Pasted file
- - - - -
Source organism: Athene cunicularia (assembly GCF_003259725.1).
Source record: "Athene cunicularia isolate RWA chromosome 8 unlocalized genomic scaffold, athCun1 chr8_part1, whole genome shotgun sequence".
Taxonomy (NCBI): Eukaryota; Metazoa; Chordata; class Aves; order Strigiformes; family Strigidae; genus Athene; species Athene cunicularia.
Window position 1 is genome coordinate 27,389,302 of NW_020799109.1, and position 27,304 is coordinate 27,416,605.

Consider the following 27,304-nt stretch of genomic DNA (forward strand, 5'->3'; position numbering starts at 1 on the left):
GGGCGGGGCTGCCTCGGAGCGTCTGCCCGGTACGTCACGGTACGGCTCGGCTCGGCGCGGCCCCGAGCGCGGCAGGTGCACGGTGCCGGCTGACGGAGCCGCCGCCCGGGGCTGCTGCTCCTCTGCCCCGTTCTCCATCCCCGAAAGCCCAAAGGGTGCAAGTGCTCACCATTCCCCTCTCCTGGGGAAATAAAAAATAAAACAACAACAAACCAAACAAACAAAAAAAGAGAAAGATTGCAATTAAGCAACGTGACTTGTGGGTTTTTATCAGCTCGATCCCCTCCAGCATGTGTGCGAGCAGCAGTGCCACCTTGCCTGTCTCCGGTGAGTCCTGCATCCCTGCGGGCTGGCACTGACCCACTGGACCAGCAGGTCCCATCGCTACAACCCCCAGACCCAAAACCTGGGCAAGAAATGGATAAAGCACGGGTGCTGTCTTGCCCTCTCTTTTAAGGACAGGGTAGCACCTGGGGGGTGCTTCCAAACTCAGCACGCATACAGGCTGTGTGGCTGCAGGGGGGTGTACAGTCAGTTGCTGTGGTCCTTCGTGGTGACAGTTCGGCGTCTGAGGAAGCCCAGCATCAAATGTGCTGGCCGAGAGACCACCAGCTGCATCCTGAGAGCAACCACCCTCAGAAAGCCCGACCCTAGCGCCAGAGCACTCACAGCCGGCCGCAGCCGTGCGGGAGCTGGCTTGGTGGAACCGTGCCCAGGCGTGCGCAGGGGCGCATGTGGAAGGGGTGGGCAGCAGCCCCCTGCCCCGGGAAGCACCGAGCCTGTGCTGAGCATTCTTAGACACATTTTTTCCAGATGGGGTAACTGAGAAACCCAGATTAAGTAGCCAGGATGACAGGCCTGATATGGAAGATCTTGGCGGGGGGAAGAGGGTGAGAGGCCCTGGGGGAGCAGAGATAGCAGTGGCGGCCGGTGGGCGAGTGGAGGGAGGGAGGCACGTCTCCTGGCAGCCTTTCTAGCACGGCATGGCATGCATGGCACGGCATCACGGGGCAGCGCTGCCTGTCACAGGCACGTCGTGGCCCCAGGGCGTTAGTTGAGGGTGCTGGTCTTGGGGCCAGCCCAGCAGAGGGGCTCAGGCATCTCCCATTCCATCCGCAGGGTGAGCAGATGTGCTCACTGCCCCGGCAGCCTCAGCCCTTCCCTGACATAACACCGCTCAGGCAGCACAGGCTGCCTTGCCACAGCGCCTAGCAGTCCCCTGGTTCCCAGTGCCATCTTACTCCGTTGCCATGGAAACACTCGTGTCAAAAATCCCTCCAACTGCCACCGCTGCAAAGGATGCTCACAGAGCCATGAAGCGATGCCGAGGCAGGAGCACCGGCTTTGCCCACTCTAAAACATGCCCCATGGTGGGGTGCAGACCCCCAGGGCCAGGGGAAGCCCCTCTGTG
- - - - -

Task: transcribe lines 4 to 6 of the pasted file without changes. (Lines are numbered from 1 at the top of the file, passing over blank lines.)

Window position 1 is genome coordinate 27,389,302 of NW_020799109.1, and position 27,304 is coordinate 27,416,605.

Consider the following 27,304-nt stretch of genomic DNA (forward strand, 5'->3'; position numbering starts at 1 on the left):
GGGCGGGGCTGCCTCGGAGCGTCTGCCCGGTACGTCACGGTACGGCTCGGCTCGGCGCGGCCCCGAGCGCGGCAGGTGCACGGTGCCGGCTGACGGAGCCGCCGCCCGGGGCTGCTGCTCCTCTGCCCCGTTCTCCATCCCCGAAAGCCCAAAGGGTGCAAGTGCTCACCATTCCCCTCTCCTGGGGAAATAAAAAATAAAACAACAACAAACCAAACAAACAAAAAAAGAGAAAGATTGCAATTAAGCAACGTGACTTGTGGGTTTTTATCAGCTCGATCCCCTCCAGCATGTGTGCGAGCAGCAGTGCCACCTTGCCTGTCTCCGGTGAGTCCTGCATCCCTGCGGGCTGGCACTGACCCACTGGACCAGCAGGTCCCATCGCTACAACCCCCAGACCCAAAACCTGGGCAAGAAATGGATAAAGCACGGGTGCTGTCTTGCCCTCTCTTTTAAGGACAGGGTAGCACCTGGGGGGTGCTTCCAAACTCAGCACGCATACAGGCTGTGTGGCTGCAGGGGGGTGTACAGTCAGTTGCTGTGGTCCTTCGTGGTGACAGTTCGGCGTCTGAGGAAGCCCAGCATCAAATGTGCTGGCCGAGAGACCACCAGCTGCATCCTGAGAGCAACCACCCTCAGAAAGCCCGACCCTAGCGCCAGAGCACTCACAGCCGGCCGCAGCCGTGCGGGAGCTGGCTTGGTGGAACCGTGCCCAGGCGTGCGCAGGGGCGCATGTGGAAGGGGTGGGCAGCAGCCCCCTGCCCCGGGAAGCACCGAGCCTGTGCTGAGCATTCTTAGACACATTTTTTCCAGATGGGGTAACTGAGAAACCCAGATTAAGTAGCCAGGATGACAGGCCTGATATGGAAGATCTTGGCGGGGGGAAGAGGGTGAGAGGCCCTGGGGGAGCAGAGATAGCAGTGGCGGCCGGTGGGCGAGTGGAGGGAGGGAGGCACGTCTCCTGGCAGCCTTTCTAGCACGGCATGGCATGCATGGCACGGCATCACGGGGCAGCGCTGCCTGTCACAGGCACGTCGTGGCCCCAGGGCGTTAGTTGAGGGTGCTGGTCTTGGGGCCAGCCCAGCAGAGGGGCTCAGGCATCTCCCATTCCATCCGCAGGGTGAGCAGATGTGCTCACTGCCCCGGCAGCCTCAGCCCTTCCCTGACATAACACCGCTCAGGCAGCACAGGCTGCCTTGCCACAGCGCCTAGCAGTCCCCTGGTTCCCAGTGCCATCTTACTCCGTTGCCATGGAAACACTCGTGTCAAAAATCCCTCCAACTGCCACCGCTGCAAAGGATGCTCACAGAGCCATGAAGCGATGCCGAGGCAGGAGCACCGGCTTTGCCCACTCTAAAACATGCCCCATGGTGGGGTGCAGACCCCCAGGGCCAGGGGAAGCCCCTCTGTG